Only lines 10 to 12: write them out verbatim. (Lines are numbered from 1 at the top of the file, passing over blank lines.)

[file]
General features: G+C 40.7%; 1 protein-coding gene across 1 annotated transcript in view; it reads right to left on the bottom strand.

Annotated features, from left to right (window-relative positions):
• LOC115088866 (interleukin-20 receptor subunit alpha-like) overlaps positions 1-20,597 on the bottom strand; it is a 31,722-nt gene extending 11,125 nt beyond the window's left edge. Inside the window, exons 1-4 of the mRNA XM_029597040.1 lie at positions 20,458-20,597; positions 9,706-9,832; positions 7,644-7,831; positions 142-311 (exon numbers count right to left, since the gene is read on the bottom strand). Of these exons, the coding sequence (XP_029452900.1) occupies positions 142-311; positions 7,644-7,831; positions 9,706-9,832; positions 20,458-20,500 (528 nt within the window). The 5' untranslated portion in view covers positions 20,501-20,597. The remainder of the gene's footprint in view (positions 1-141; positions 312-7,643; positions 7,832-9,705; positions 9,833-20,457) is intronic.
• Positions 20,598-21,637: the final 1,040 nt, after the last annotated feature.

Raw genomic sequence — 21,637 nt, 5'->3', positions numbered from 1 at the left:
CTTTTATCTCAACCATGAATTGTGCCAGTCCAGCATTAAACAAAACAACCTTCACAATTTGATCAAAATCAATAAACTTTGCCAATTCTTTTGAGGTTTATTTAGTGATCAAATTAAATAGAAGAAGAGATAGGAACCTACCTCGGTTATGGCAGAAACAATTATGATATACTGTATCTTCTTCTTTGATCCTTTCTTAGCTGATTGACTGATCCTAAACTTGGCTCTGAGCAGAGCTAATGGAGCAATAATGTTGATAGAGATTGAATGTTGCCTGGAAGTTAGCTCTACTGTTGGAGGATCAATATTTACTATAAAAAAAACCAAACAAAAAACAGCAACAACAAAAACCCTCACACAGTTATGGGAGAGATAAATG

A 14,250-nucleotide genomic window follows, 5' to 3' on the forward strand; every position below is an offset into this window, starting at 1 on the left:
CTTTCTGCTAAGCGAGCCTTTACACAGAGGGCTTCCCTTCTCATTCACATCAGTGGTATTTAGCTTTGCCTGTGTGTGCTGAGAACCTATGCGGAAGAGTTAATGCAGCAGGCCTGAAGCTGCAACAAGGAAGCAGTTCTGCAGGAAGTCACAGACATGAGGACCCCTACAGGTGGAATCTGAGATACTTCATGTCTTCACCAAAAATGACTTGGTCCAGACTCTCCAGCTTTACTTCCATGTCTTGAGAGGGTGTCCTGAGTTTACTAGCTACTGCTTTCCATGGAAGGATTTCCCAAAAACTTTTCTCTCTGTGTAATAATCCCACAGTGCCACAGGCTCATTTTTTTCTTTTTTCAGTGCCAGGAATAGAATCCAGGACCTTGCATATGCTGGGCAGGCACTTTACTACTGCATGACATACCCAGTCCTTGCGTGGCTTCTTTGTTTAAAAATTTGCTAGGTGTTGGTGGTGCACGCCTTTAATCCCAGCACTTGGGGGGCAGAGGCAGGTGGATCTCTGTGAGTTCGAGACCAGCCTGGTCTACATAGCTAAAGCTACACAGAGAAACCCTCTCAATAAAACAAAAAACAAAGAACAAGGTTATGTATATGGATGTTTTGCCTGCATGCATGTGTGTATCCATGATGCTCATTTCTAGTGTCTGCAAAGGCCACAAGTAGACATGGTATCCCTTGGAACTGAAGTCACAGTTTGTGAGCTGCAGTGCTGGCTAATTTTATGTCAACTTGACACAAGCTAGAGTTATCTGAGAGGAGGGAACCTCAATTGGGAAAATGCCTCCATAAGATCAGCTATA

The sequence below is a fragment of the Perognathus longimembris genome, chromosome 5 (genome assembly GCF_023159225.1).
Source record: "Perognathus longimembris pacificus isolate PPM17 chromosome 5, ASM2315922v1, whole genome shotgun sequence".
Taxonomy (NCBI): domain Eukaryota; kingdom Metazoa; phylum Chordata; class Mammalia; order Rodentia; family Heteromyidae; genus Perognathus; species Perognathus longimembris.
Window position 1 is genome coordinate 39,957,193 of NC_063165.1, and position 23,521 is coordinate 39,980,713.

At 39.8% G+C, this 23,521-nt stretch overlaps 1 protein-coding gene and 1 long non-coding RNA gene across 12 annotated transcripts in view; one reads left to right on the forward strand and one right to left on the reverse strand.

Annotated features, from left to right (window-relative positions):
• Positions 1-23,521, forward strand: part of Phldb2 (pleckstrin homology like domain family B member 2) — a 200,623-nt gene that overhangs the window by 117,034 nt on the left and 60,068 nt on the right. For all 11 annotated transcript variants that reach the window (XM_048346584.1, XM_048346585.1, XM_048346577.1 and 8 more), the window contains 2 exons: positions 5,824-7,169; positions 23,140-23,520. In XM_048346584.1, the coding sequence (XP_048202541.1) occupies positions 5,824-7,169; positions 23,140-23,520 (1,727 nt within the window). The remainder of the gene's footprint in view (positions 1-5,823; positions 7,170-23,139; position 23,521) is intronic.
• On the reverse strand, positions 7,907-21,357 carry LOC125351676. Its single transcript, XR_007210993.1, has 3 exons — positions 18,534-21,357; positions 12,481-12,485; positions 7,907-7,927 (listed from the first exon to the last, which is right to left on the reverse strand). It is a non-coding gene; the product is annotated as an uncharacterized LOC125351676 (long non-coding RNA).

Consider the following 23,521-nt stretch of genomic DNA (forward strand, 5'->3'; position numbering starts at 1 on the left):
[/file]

Source record: "Perognathus longimembris pacificus isolate PPM17 chromosome 5, ASM2315922v1, whole genome shotgun sequence".
Taxonomy (NCBI): domain Eukaryota; kingdom Metazoa; phylum Chordata; class Mammalia; order Rodentia; family Heteromyidae; genus Perognathus; species Perognathus longimembris.
Window position 1 is genome coordinate 39,957,193 of NC_063165.1, and position 23,521 is coordinate 39,980,713.